I have just been in Montreal for the World Congress on Pain – numerous presentations and about 1600 posters. It is the posters I really like – can be intimidating but there are always a few gems. Here is some preliminary work that I thought was interesting and which is relevant to work that our group is aiming to do with Mike Farrel and Kim Bennel from Melbourne Uni and Frank Keefe (who would be SIR Frank Keefe if he was on the other side of the pond) from Duke in the USA: “Imaging response to CBT in individuals with chronic pain” by Magdalena Naylor and her mates from the University of Vermont. They showed patients, and healthy controls, photos of negative, positive or neutral events and related brain activation to pain, coping and depression scores. The photos have been used to bits – they are called the IAPS photo set.
It is an interesting design because it is not investigating noxious stimuli, but generally aversive stimuli. In short, they found that after an 11 weeks coping skills training programme, patients with chronic pain showed less activation of the amygdala and increased activation of the insula, when viewing negative pictures and interpreted this as evidence that the coping skills programme resulted in greater inhibition of the amygdala by the insula. This strikes me as intuitively attractive, although the design clearly does not control for anything – I am sure the authors would agree. So, we cannot really conclude that the training programme did this, but we can use this information as justification for getting some money to find out.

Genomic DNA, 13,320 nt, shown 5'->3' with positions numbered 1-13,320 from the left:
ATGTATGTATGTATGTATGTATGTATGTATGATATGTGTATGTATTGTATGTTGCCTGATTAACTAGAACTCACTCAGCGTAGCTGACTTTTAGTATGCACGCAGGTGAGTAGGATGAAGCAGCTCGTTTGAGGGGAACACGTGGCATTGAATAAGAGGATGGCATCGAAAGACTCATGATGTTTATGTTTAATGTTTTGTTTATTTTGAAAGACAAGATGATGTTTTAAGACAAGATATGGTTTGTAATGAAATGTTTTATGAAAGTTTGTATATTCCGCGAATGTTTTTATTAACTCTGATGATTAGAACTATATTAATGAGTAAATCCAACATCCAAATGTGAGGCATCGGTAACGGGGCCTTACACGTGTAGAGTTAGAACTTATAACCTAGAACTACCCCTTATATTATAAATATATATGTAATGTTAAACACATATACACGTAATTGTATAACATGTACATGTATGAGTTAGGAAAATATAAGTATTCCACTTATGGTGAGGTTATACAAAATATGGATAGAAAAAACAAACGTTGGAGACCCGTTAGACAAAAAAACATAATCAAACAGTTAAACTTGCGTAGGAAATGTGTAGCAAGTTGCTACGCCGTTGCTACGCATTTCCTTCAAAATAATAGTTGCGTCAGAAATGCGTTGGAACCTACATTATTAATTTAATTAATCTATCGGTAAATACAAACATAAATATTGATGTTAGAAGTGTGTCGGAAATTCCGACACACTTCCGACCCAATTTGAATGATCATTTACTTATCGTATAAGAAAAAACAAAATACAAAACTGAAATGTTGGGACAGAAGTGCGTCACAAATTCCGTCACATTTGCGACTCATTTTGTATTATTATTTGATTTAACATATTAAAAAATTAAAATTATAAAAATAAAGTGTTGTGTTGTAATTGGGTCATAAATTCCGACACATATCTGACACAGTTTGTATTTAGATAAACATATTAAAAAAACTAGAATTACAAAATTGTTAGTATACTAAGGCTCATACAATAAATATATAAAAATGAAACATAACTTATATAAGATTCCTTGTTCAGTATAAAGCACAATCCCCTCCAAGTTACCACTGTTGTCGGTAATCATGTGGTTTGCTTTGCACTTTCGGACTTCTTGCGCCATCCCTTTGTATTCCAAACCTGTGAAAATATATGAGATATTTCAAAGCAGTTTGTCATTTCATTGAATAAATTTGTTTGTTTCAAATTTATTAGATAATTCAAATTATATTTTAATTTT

One issue to consider on this front is the possible differences for people with chronic pain between body-part specific threatening stimuli, like photographs of a knife going into the hand, or the hand getting mashed in a meat slicer (both of these photos are in the IAPS set), and generally threatening stimuli, like photographs of a bus exploding or a scarey-looking man (also in the set). We had a visit from Stefaan Van Damme (who I saw last week and it is possible that he and Geert Crombez actually look younger every time I see them – something fishy going on there in Belgium) when I was in Oxford and we showed different effects of specific and general threat on prioritisation of tactile and auditory input – go here.
Regardless, it is great to see researchers across the globe starting to take on the challenge of investigating the mechanisms involved when these cognitive strategies modulate pain.
Van Damme S, Gallace A, Spence C, Crombez G, & Moseley GL (2009). Does the sight of physical threat induce a tactile processing bias? Modality-specific attentional facilitation induced by viewing threatening pictures. Brain research, 1253, 100-6 PMID: 19094970